America still has the Army.
Oh, yeah. We can't stop our people, many of them veterans, from shooting poison into their veins. We can't promise the returning vet a union job that pays a living wage. We can't stop the rich from eating us. We still defend slavery, some of us. We argue that groping women is natural. We've got religious kook-a-boos edging their way into the national dialogue. We've got Nazis in the streets and riots in the cities. We elect fools.
We used to brag that American workers made the most money and had the best standard of living in the world. We used to brag that America made the most and the best of everything, from toasters to cars. Texas produced more oil than anyplace on earth. Our tall buildings were the tallest; our medical care was the best.
So, we have the military, the last solid sacred thing in the country, the shiny killing businessend of the American dream.
We can't out-think, or out-produce, or out-innovate those other countries anymore, but we can, by God, drop bombs on them until their whole country is hotter than the tip of a cigarette. We can, in the words of country music, "put a boot in your ass."
That's what we are now. That's all we are now. We are the military.
We stupidly worship everything that wears a uniform because there's nothing else left of successful America.
When I was a kid, we used to laugh at those countries where too many people were poor, the leader was a puffed-up fascist toad, the army ran the government and the money was the size of a pocket handkerchief. We knew damn well those countries couldn't build a toaster factory, or lift their people out of poverty or solve their age-old, ever-simmering religious and racial rivalries. Only America could do those kinds of things. The People's Republic of Failonia did not.
But Failonia always had an army, the biggest army it could afford, and a couple times a year, Failonia would throw a big military parade.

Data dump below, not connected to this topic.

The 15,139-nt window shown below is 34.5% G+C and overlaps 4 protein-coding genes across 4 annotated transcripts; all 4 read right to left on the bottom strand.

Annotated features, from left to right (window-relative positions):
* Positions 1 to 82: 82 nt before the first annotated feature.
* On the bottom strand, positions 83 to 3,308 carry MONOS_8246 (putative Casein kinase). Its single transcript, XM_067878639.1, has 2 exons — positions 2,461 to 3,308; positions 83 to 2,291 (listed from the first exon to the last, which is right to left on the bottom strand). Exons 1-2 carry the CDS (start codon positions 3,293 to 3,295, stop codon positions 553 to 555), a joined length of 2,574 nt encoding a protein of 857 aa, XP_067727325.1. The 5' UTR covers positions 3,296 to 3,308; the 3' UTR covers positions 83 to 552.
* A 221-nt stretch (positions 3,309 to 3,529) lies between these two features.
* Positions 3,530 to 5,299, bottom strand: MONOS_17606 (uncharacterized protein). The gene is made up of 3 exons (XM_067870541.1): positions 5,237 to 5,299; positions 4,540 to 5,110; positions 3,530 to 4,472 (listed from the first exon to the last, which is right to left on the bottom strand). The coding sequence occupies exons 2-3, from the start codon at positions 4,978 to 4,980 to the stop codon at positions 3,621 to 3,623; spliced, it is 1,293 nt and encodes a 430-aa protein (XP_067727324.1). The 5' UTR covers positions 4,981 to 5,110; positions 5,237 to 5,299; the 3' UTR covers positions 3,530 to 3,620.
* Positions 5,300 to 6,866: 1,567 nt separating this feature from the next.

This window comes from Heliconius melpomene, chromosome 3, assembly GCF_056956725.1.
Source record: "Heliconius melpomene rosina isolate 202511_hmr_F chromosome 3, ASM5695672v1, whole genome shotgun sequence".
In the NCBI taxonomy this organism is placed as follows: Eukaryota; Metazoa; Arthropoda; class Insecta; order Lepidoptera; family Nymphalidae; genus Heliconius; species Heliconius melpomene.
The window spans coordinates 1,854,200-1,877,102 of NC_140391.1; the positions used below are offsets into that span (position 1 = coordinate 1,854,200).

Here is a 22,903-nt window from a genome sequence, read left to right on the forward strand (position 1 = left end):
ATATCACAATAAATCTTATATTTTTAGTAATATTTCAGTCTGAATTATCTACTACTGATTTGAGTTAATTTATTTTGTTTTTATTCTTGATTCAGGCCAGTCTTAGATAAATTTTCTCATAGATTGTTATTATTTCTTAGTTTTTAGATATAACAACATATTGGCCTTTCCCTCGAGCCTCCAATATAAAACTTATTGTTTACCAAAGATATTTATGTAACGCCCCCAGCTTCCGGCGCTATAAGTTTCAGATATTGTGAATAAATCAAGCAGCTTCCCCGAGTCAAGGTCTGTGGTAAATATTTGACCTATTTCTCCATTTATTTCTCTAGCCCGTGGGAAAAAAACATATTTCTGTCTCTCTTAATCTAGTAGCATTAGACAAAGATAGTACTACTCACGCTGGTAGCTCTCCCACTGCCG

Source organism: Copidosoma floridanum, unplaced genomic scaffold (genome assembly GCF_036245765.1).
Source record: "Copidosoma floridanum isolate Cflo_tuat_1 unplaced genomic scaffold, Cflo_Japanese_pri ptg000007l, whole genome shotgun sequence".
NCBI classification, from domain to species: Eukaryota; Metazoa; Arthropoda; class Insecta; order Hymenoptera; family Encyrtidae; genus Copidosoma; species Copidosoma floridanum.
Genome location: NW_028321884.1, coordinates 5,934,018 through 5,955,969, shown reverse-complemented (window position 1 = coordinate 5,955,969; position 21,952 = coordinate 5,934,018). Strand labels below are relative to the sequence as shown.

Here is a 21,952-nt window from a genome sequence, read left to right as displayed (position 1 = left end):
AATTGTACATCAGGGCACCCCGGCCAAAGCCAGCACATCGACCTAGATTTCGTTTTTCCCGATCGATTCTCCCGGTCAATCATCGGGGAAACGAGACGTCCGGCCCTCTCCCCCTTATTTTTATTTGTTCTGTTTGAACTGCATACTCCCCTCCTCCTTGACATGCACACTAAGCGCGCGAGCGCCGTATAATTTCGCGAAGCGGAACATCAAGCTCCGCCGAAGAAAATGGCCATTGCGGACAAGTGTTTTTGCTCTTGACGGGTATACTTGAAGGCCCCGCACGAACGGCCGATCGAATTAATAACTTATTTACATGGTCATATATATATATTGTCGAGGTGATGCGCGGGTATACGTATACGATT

The Failonian tanks would rumble down the boulevard in Divisia, Failonia's capital city, and the starving Failonians would stand on the sidewalk cheering because the big missiles and the stern-faced soldiers with machine guns meant that Failonia was just as good as the countries with the factories, and the money, and the pensions, and the health care.
After the parade, the Failonians would listen to a two-hour speech from their leader, a speech that leaked gun smoke and death from every orifice. The leader would announce in no uncertain terms that Failonia's economy was the strongest in the world, that it's people were the happiest people in the world, and that if any nation tried to push Failonia around, the Failonian army would crush that nation the way you crush an ant underfoot. And the leader would always remind Failonia's neighbors, just across the border, that they better remain respectful or Failonia would wipe them from the face of the earth.
Honor our troops. Thank the veteran for his service, and make sure that, if the vet's job only pays $9 an hour, then he gets a 5 percent discount on Veteran's Day at the nearest all-you-can-eat buffet restaurant.
Respect our flag. Honor out brave troops. They're all we've got left.
Hold the parade. If Donald Trump gets another term, by the end of it, he'll be showing up at the parade in a general's uniform. In Failonia, the leader always wears a general's uniform.
To find out more about Marc Munroe Dion and read features by other Creators Syndicate writers and cartoonists, visit www.creators.com. Dion's latest book, "The Land of Trumpin," is a collection of his columns written before, during and after the last presidential election. It is available in paperback from Amazon.com, and for Kindle, iBooks, Nook and GooglePlay.